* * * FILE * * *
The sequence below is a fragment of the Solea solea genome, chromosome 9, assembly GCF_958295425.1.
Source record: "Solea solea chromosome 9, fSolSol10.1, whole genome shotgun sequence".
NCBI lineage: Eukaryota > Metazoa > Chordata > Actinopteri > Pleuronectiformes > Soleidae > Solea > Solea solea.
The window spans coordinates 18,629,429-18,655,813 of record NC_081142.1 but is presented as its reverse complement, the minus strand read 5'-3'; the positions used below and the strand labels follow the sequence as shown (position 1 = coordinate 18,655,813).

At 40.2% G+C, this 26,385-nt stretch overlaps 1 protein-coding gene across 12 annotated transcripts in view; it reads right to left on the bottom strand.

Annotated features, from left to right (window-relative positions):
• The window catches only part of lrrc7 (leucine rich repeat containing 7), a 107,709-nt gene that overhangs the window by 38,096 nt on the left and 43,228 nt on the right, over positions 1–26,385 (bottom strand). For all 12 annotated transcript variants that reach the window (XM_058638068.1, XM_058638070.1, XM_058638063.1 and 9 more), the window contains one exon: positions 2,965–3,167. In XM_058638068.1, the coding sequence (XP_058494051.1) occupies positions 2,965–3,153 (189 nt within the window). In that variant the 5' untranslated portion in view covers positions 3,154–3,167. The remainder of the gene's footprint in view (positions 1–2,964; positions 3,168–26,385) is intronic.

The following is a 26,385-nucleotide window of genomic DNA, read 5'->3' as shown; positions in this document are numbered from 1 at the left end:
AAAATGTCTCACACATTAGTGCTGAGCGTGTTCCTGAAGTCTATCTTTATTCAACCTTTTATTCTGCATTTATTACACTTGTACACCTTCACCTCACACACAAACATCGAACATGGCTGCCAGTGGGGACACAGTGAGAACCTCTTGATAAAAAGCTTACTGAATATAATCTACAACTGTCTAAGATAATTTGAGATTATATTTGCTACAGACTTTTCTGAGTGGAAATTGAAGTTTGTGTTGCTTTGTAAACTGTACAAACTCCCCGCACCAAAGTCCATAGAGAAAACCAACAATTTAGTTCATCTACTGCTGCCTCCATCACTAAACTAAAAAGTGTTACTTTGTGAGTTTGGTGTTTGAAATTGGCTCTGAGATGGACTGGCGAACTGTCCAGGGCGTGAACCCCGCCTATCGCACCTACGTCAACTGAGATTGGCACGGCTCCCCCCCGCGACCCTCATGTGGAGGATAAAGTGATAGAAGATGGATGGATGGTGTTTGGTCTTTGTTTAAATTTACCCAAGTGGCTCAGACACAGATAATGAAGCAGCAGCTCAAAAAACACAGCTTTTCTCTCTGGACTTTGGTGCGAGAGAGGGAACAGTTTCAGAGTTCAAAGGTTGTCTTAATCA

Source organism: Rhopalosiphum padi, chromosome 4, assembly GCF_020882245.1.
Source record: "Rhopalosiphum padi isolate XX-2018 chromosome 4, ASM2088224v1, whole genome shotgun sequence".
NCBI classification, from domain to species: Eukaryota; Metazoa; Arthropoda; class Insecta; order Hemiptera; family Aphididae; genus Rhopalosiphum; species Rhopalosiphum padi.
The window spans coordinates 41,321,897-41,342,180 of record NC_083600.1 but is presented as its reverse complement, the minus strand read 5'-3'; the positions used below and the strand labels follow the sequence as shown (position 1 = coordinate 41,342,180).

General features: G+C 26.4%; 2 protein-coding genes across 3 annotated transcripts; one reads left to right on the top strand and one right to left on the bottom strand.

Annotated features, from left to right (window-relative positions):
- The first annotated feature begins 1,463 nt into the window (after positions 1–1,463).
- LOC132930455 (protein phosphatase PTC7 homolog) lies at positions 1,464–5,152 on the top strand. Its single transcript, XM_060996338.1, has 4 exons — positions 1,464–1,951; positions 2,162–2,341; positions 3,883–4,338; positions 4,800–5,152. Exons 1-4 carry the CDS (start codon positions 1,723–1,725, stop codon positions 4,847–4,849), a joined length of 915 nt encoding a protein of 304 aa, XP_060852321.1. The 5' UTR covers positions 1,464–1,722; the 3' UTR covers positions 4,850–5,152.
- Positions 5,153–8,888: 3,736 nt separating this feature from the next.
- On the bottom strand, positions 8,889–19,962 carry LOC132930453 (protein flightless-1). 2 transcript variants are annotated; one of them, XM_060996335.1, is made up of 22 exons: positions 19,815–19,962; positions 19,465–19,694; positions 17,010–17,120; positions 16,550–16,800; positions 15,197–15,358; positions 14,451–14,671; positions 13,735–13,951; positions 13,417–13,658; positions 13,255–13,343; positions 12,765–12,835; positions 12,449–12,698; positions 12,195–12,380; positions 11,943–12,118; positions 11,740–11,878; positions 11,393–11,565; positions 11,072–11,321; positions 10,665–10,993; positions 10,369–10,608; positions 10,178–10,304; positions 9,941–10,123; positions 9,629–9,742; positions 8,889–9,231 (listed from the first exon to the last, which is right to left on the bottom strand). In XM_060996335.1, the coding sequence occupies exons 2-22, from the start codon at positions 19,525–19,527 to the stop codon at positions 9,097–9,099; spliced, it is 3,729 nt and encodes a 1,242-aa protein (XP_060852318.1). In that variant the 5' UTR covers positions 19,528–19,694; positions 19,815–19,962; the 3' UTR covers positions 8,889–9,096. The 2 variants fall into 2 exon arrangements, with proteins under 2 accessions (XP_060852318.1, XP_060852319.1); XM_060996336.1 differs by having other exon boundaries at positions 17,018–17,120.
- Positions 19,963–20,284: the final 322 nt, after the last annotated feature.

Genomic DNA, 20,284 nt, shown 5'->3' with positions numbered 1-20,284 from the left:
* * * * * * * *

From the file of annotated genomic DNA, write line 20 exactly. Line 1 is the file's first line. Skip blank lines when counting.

- Positions 19,963–20,284: the final 322 nt, after the last annotated feature.